Here's one without a simple answer: Military.com ran a story this week about a recently passed New Hampshire law that allows high school students who have completed basic training to wear their military uniforms to their graduation ceremonies. The state joins Pennsylvania and California as the only states that mandate the privilege.
The push for the New Hampshire law was led by Jessie Kelley, the mother of Marine Lance Cpl. Brandon Garabrant. Garbant fought unsuccessfully to wear his uniform to his 2013 graduation from ConVal Regional High School. He was killed in the line of duty in Afghanistan on June 20, 2014.
In May, Pvt. Megan Howerton was not allowed to walk in her graduation from McHenry West High School in Illinois when, just before the ceremony, she asked to collect her diploma wearing her Marine Corps dress blues. When told she would have to wear her gown over the uniform, she decided not to participate.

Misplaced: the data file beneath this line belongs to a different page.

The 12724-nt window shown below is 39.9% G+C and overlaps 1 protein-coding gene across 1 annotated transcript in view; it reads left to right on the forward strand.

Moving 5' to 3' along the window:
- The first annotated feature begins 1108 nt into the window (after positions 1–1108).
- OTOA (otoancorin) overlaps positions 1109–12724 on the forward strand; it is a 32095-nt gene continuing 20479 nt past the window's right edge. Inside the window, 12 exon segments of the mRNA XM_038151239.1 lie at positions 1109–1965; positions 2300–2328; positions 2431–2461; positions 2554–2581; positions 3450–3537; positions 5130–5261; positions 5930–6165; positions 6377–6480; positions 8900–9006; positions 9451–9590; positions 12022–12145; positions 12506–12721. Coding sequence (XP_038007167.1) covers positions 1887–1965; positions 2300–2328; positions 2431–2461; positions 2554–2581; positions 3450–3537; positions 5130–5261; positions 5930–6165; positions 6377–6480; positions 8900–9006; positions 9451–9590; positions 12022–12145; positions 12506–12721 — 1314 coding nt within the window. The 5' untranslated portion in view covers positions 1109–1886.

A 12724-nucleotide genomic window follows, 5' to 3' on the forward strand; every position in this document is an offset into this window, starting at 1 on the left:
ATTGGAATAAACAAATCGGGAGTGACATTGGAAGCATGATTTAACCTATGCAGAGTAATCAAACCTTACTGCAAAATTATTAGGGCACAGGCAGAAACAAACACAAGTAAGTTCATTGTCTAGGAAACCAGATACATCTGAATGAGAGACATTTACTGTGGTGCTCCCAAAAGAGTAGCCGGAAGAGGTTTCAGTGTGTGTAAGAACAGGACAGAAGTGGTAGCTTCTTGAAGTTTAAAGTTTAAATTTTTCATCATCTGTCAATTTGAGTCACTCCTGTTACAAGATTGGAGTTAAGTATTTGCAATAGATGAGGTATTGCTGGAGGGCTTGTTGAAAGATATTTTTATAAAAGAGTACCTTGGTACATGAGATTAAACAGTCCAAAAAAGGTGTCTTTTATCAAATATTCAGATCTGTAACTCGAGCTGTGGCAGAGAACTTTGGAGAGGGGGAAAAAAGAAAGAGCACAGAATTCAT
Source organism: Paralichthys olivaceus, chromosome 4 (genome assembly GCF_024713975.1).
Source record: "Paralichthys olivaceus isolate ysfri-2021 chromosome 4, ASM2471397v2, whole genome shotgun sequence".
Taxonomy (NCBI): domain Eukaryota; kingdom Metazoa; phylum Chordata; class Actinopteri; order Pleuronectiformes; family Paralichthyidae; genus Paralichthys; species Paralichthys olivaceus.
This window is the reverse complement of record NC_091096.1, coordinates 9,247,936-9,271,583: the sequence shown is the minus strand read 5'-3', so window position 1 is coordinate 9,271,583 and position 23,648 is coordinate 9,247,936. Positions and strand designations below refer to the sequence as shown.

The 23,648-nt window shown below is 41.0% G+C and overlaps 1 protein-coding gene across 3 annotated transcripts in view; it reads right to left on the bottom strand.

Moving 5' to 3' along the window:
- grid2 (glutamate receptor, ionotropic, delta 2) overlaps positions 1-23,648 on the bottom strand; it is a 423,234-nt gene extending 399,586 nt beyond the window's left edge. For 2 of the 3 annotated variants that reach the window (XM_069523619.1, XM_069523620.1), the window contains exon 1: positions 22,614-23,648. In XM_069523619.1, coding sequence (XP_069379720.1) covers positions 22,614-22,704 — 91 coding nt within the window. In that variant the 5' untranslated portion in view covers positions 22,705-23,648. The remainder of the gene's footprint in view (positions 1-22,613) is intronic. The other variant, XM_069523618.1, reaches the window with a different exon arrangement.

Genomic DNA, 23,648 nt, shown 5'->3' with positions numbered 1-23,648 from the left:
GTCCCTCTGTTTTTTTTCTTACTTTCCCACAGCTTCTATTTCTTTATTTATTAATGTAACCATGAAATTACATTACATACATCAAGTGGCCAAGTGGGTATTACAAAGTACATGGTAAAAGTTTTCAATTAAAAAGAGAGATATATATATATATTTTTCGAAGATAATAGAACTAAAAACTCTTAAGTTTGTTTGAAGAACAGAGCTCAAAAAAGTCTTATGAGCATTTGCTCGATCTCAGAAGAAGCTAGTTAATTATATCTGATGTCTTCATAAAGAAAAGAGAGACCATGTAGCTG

In a statement, the Marine Corps Recruiting Station Chicago respected the school's position. They believe schools should make their own rules because "graduations recognize the academic accomplishments of the class and the class's final chapter at that institution."
Do schools have a point? No branch of the U.S. military would allow a new recruit to wear his or her graduation gown to boot camp? Should everyone wear the same "uniform" at graduation? Or would allowing uniforms act as a reminder to the civilians in attendance that some people do choose to serve their country? What do you think? Sound off!